January 16, 2009

PCHR Condemns IOF Use of Unidentified Incinerating Bombs Against Civilians, Causing Horrific Burns

Posted in ISM Updates tagged , , , , , , , , , , at 11:27 am by Alexia

 
14th January  2009
 
 
The Palestinian Centre for Human Rights (PCHR) utterly condemns the mass killing of civilians by the Israeli Occupation Forces (IOF) during its ongoing military operation in the Gaza Strip. The current death toll stands at 983, including at least 673 civilians, of whom approximately 225 are children. In addition to the rising civilian death toll, the Centre is also gravely concerned about IOF use of unidentified incinerating bombs that are causing horrific burns to civilians across the Gaza Strip, and forcing doctors to perform amputations on some civilian victims. The Centre is demanding an immediate investigation into IOF use of these weapons by international health experts.  
 
Hospitals across the Gaza Strip have reported increasing numbers of civilians with serious burns being admitted for emergency treatment, and the scale of injuries indicates that IOF are using these unidentified incinerating bombs to target civilians across the Gaza Strip. For example, on 10 January, 2009, residents of Khuza’a village, east of Khan Yunis, reported being attacked by IOF artillery shells which exploded into flames, dispersing shrapnel and dense white smoke that caused skin burns, suffocation, spasms and fainting. At least one hundred local civilians were injured by this IOF attack, including medical personnel who arrived at the scene. Civilians were subsequently admitted to hospitals in Khan Yunis, suffering from breathing difficulties and severe pains in their eyes.
 
As part of its ongoing investigation into the constituents, and effects, of these unidentified IOF weapons, PCHR has interviewed Dr Nafez Abu Shaban, Head of the Burns Unit at Al-Shifa Hospital in Gaza city, the largest hospital in the Gaza Strip.
 
Dr Abu Shaban told the Centre: “We are now receiving patients with burns that are so extreme, the patients’ tissue and muscles have been destroyed. We have been forced to amputate some patients’ limbs as a result. We have carried out six double leg amputation operations on patients who had suffered critical burns of this nature. Three of the patients died after surgery.”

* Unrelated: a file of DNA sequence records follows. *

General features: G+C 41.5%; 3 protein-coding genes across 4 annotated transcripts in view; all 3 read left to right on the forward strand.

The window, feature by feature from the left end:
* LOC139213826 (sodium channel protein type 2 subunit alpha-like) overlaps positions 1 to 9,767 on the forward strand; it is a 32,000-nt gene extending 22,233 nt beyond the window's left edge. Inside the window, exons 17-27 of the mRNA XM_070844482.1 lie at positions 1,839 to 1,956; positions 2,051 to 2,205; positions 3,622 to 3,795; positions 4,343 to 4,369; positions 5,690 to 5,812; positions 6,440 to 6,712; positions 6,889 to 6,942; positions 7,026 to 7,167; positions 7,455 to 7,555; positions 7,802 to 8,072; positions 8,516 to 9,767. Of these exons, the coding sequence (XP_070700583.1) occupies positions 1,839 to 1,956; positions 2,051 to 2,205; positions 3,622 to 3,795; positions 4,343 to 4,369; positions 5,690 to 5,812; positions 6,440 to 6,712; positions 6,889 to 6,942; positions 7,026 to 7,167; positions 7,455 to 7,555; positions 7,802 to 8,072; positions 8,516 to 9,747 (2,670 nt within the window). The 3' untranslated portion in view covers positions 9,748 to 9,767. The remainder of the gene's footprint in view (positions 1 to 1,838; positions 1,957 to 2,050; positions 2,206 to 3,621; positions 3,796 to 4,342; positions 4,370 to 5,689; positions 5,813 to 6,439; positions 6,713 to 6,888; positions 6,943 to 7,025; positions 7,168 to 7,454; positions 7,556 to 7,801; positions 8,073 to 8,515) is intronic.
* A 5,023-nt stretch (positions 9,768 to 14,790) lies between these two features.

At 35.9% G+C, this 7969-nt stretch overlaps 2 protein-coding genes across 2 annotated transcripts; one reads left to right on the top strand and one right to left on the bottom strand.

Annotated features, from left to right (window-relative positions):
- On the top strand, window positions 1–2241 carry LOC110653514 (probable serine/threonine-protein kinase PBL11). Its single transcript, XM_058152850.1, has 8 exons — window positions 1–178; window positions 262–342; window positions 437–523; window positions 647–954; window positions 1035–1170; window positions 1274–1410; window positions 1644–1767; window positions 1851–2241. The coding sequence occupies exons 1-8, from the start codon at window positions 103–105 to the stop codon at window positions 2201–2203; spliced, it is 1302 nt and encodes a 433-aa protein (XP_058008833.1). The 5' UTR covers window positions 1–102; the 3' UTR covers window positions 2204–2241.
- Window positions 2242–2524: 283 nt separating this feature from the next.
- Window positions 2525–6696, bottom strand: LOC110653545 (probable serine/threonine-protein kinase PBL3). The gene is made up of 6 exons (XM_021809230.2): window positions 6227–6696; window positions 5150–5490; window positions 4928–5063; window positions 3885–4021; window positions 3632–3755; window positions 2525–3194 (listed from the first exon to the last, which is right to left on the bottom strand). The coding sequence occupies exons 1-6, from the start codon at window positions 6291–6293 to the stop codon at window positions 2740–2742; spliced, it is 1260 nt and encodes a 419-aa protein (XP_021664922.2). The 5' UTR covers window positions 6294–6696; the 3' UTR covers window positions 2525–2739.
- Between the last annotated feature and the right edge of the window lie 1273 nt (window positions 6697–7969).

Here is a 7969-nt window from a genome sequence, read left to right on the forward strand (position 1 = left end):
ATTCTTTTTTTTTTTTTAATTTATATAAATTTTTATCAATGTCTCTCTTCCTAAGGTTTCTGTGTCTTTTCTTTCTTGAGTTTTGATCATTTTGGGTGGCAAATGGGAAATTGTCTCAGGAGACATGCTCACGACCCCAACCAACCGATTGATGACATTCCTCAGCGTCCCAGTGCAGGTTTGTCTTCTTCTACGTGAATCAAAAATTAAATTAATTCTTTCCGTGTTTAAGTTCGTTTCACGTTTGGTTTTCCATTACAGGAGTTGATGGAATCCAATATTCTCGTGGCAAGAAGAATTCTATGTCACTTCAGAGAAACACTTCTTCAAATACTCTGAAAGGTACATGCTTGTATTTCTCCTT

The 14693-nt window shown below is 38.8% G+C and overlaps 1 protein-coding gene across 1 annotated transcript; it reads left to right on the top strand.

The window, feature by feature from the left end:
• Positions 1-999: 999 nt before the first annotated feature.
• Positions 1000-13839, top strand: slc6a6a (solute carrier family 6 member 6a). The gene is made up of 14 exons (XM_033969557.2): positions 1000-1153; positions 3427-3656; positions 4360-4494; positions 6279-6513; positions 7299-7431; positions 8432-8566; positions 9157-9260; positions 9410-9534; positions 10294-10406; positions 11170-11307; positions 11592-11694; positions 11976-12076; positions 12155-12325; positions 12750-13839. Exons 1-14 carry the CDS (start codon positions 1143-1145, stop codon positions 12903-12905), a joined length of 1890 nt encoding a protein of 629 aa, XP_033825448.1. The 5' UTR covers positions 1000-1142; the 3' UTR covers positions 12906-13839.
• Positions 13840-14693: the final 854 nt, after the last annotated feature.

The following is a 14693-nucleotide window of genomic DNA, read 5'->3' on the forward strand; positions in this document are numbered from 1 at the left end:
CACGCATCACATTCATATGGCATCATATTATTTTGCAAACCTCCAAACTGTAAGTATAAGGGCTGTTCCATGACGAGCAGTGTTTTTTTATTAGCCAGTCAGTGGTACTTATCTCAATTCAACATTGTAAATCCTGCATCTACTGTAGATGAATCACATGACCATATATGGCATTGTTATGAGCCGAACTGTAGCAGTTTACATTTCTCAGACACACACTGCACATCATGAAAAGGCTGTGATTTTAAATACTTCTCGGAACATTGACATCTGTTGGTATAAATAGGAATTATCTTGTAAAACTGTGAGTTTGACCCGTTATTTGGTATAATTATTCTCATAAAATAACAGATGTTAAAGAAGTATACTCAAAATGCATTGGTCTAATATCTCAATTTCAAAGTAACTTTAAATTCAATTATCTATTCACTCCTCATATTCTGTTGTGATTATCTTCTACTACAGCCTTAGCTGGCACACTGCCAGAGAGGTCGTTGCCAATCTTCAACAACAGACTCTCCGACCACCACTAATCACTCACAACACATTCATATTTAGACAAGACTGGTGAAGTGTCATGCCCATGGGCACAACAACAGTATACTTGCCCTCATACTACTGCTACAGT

Dr Abu Shaban also told the Centre that some of the burn victims are suffering serious lacerations, and internal bleeding. “We do not fully understand why some of the injured are bleeding internally, because we can find no X-ray evidence of foreign objects inside their bodies” he said. “Our great concern is that we do not know the full consequences of these injuries. We can only presume the victims, who are all civilians, have been subjected to attack by chemical weapons.”
 
He also stated that, “Our patients [in the burns unit] ask us what exactly has happened to them, and we do not know what to tell them. I have never seen injuries like this before. We need international health organizations to send us medical specialists immediately who can assist us in responding to injuries from chemical weapons.”  
 
PCHR is gravely concerned that the IOF may be using white phosphorous against the civilian population of the Gaza Strip as part of its continuing military operation across Gaza. White phosphorus is a flammable chemical typically used in military operations for signalling, screening and incendiary purposes. When exposed to air, it spontaneously ignites and will continue to burn until either all the [white phosphorous] fragments are consumed, or the element itself is deprived of oxygen. White phosphorus can burn right down to the human bone. The chemical composition of this weapon – which causes extreme second and third degree chemical burn injuries – also makes it exceptionally difficult to treat.
 
The use of white phosphorous in densely populated areas violates customary international law provisions relating to the principle of distinction and the precautions necessary in attack. Customary international law explicitly requires that all feasible precautions in the choice of means and methods of warfare be taken, in order to avoid or minimize disproportionate injury or loss of life among the civilian population. It also requires that an attacker do everything possible to assess whether an attack may be expected to cause disproportionate loss of life or injury, and defines an indiscriminate attack as one which employs a method or means of combat, the effects of which cannot be limited as required by international humanitarian law. Indiscriminate and disproportionate attacks are grave breaches of the Geneva Conventions, and as such constitute war crimes. IOF use of white phosphorus in the current context would violate all of these principles.
 
PCHR notes that international law not only prohibits specific weapons, but also the manner in which these weapons are used, and the manner in which hostilities are conducted.
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